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Complexion is a Significant Factor for Male Immigrants Obtaining Employment in US

by Dr. Trupti Shirole on  August 25, 2015 at 2:40 AM General Health News   - G J E 4
The skin color is quite variable around the world. A new study has revealed that skin color is a significant factor for male immigrants obtaining employment in the US. The study findings suggest that among men, darker skin color negatively influenced their likelihood of employment, even after accounting for the effects of race and other demographic and education related variables. This negative effect of darker skin color was particularly salient for Asian male immigrants.
 Complexion is a Significant Factor for Male Immigrants Obtaining Employment in US
Complexion is a Significant Factor for Male Immigrants Obtaining Employment in US
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The researchers said, "The findings were important because the racial composition of the American population is increasingly expanding beyond black and white. Today, immigrants from Asia and Latin America account for the majority of new immigrants to the US, and people of Asian and Latin American descent are also the fastest growing populations in the US."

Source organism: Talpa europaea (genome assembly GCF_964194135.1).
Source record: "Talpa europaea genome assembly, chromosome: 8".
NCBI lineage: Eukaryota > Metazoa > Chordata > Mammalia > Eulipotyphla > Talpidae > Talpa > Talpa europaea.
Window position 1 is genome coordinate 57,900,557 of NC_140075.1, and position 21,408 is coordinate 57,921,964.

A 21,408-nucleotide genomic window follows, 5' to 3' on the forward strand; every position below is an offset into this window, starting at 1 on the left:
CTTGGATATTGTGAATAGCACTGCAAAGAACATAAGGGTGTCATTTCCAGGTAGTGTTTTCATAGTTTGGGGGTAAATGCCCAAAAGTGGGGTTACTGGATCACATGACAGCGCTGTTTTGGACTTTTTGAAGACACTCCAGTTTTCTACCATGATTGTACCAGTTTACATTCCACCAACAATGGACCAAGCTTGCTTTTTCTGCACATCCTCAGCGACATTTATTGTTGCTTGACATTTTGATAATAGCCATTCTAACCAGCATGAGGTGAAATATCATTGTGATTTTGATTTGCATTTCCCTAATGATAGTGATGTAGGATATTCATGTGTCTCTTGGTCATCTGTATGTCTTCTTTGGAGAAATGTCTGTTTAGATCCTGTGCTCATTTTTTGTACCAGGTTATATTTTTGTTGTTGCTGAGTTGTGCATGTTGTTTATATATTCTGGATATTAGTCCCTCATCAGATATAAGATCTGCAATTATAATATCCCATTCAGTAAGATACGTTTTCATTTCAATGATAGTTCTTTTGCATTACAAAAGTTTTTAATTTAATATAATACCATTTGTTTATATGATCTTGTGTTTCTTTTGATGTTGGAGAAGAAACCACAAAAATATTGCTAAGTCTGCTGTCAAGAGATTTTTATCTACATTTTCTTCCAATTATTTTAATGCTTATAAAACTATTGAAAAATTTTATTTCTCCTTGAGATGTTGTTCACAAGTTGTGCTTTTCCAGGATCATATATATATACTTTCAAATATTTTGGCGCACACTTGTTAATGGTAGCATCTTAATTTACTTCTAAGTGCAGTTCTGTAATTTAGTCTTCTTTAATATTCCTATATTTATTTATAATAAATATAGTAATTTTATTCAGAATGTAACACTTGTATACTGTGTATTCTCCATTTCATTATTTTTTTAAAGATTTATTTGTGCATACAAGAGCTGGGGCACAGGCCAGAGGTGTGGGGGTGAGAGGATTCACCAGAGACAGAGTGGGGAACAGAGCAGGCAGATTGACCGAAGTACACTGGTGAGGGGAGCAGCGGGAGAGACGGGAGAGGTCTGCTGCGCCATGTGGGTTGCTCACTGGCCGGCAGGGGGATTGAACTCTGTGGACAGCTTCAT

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The study revealed that for female immigrants, the lightness or darkness of their skin did not matter in terms of securing employment after controlling for the effect of race. While, black and Asian women were found to be disadvantaged compared to white female immigrants, Latin American women were not.

Co-researcher Andrea Gomez Cervantes from the University of Kansas said, "Our findings suggest that the color lines are gendered, and that race alone is no longer enough to understand the current stratification system. It is probable that meanings of femininity and masculinity are intertwined with those of skin color. The masculinity and threatening images attached to darker skin may have a negative impact for men, while those negative images are not applied to women, leading to different outcomes for men and women of color."

The researchers relied on the data from the 2003 adult sample of the New Immigrant Survey to look at interactions of skin color and race as well as skin color and gender on legal immigrants' employment probabilities.

The study will be presented at the ongoing 110th Annual Meeting of the American Sociological Association in Chicago.

Source: IANS
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